Wednesday, October 20th, is International Pronouns Day. International Pronouns Day is celebrated on the third Wednesday of October and seeks to make respecting, sharing, and educating about personal pronouns commonplace. Referring to people by the pronouns they determine for themselves is basic to human dignity. Being referred to by the wrong pronouns particularly affects transgender and gender nonconforming people. For more information about International Pronouns Day visit pronounsday.org.
Did you know, users now have the option to indicate their pronouns in their Brightspace user profiles? Brightspace user profiles are visible to anyone who shares a course with a particular user, including students, instructors, administrators, etc.
Celebrate International pronouns Day by entering your pronouns into Brightspace and invite your students to do the same.
Recently a student congratulated me on my email signature. In light of that exchange, I thought it appropriate to share the following "unsatisfactory meditation" on personal pronouns.
He, him, his. These are my pronouns. Or at least, they are the ones I've answered to all my life.
It's become a custom, recently, to let other people know your pronouns by way of introduction. You might see them in an email signature. Sometimes people label them as "gender pronouns" or "preferred pronouns" or simply "pronouns." Or they might just be sitting there next to the person's name. You can now specify your pronouns in your Zoom profile, and on certain social media sites.
This might seem odd or unnecessary the first time you see it, but in practice it's actually very helpful. If you've ever experienced confusion over what pronoun to use with a new acquaintance, well, it can be embarrassing for all parties involved.
The idea of diversity has been a popular theme in every aspect of society from sports and politics to economics and education. And, it should be. Countless studies have shown that diverse groups make better decisions and obtain better results than uniform groups. The nature of the diversity includes everything from ethnicity, gender, and the type of work performed to sexual orientation, geographic location and religion. Richard Freeman and Wei Huang specifically demonstrated this phenomenon in the area of research. Through an analysis of 2.5 million research papers, the duo revealed that papers with a more ethnically diverse group of authors were published in higher-impact journals and were cited more often than papers whose authors were of the same ethnicity.1 There are many possible reasons for this effect, but some cited by Freeman and Wei include: 1) a greater variety of perspectives addressing the problem; 2) extra effort or work put in by group members to overcome possible cultural or communication barriers; 3) exposure of the group's work to diverse networks because of the makeup of the group; and 4) exposure of the group to various tools and languages to address the problem. Despite these advantages, we, as individuals in society, tend to collaborate most with those with whom we have similarities on some level. Studies like the one conducted by Freeman and Huang provide us a glimpse of potential successes, breakthroughs and triumphs that are possible when we engage in problem-solving with diverse teams. We are called upon to use this information as an impetus to purposefully seek out collaborative relationships with those whose background, outlook, and professional and personal circles are different from our own.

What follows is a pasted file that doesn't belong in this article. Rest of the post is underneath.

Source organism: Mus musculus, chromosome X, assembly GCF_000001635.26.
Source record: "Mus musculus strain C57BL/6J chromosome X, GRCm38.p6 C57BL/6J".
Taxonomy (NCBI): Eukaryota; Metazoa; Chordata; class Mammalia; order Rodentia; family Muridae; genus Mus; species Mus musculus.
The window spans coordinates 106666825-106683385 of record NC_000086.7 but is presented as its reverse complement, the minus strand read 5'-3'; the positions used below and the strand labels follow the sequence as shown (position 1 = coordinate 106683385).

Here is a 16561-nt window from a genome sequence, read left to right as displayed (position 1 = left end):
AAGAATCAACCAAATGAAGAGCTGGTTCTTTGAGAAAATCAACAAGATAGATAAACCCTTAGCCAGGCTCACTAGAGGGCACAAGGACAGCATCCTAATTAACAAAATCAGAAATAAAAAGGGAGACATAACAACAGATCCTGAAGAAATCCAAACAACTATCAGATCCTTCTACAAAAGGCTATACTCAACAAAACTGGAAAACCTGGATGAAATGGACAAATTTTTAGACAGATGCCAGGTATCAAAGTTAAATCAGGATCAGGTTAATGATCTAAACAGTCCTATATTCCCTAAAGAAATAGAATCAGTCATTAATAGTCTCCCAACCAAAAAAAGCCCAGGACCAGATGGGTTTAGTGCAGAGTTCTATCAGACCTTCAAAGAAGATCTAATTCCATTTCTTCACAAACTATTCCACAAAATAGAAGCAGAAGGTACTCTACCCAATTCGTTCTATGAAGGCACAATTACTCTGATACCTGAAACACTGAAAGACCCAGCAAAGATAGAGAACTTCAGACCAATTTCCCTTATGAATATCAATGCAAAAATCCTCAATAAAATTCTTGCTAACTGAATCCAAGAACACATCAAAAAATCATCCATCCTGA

1. Freeman RB, Huang W. Collaborating with People Like Me: Ethnic Co-Authorship within the U.S. Journal of Labor Economics, Special Issue on High Skill Immigration [Internet]. 2015;33 (3):S289-S318.